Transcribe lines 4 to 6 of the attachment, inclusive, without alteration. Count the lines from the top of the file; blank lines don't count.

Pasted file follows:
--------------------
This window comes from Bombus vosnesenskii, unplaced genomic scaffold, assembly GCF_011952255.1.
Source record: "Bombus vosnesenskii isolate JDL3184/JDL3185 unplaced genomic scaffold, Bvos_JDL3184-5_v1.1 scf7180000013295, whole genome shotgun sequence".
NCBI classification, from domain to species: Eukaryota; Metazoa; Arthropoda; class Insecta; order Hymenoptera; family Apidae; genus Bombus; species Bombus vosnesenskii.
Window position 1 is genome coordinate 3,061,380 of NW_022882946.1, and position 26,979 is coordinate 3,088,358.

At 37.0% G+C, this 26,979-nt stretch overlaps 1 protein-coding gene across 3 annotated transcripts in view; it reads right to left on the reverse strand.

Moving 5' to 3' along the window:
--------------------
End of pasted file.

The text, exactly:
Window position 1 is genome coordinate 3,061,380 of NW_022882946.1, and position 26,979 is coordinate 3,088,358.

At 37.0% G+C, this 26,979-nt stretch overlaps 1 protein-coding gene across 3 annotated transcripts in view; it reads right to left on the reverse strand.

Moving 5' to 3' along the window: